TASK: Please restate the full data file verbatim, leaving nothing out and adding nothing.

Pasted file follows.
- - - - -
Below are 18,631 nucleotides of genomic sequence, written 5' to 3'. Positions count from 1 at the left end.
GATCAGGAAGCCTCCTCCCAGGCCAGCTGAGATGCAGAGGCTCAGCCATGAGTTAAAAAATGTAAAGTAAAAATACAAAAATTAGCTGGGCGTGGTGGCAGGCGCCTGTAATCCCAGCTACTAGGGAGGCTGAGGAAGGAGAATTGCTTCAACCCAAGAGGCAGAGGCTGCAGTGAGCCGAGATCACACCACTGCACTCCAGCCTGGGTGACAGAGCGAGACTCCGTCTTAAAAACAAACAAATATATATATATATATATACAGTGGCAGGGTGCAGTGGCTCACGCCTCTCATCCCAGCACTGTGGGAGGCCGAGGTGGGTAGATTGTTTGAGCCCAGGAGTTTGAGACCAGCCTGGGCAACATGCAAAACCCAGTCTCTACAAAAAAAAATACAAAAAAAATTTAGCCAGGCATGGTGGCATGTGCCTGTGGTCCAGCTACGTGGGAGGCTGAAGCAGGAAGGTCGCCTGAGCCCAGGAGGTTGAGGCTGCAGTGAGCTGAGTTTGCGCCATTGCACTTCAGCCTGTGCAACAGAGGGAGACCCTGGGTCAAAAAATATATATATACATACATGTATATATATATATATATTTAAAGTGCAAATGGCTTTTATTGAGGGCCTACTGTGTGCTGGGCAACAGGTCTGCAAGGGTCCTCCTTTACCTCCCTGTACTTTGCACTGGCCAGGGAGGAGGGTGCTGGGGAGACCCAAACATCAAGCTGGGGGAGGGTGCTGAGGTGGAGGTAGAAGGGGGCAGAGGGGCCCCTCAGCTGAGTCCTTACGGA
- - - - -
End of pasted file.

Below are 18,631 nucleotides of genomic sequence, written 5' to 3'. Positions count from 1 at the left end.
GATCAGGAAGCCTCCTCCCAGGCCAGCTGAGATGCAGAGGCTCAGCCATGAGTTAAAAAATGTAAAGTAAAAATACAAAAATTAGCTGGGCGTGGTGGCAGGCGCCTGTAATCCCAGCTACTAGGGAGGCTGAGGAAGGAGAATTGCTTCAACCCAAGAGGCAGAGGCTGCAGTGAGCCGAGATCACACCACTGCACTCCAGCCTGGGTGACAGAGCGAGACTCCGTCTTAAAAACAAACAAATATATATATATATATATACAGTGGCAGGGTGCAGTGGCTCACGCCTCTCATCCCAGCACTGTGGGAGGCCGAGGTGGGTAGATTGTTTGAGCCCAGGAGTTTGAGACCAGCCTGGGCAACATGCAAAACCCAGTCTCTACAAAAAAAAATACAAAAAAAATTTAGCCAGGCATGGTGGCATGTGCCTGTGGTCCAGCTACGTGGGAGGCTGAAGCAGGAAGGTCGCCTGAGCCCAGGAGGTTGAGGCTGCAGTGAGCTGAGTTTGCGCCATTGCACTTCAGCCTGTGCAACAGAGGGAGACCCTGGGTCAAAAAATATATATATACATACATGTATATATATATATATATTTAAAGTGCAAATGGCTTTTATTGAGGGCCTACTGTGTGCTGGGCAACAGGTCTGCAAGGGTCCTCCTTTACCTCCCTGTACTTTGCACTGGCCAGGGAGGAGGGTGCTGGGGAGACCCAAACATCAAGCTGGGGGAGGGTGCTGAGGTGGAGGTAGAAGGGGGCAGAGGGGCCCCTCAGCTGAGTCCTTACGGA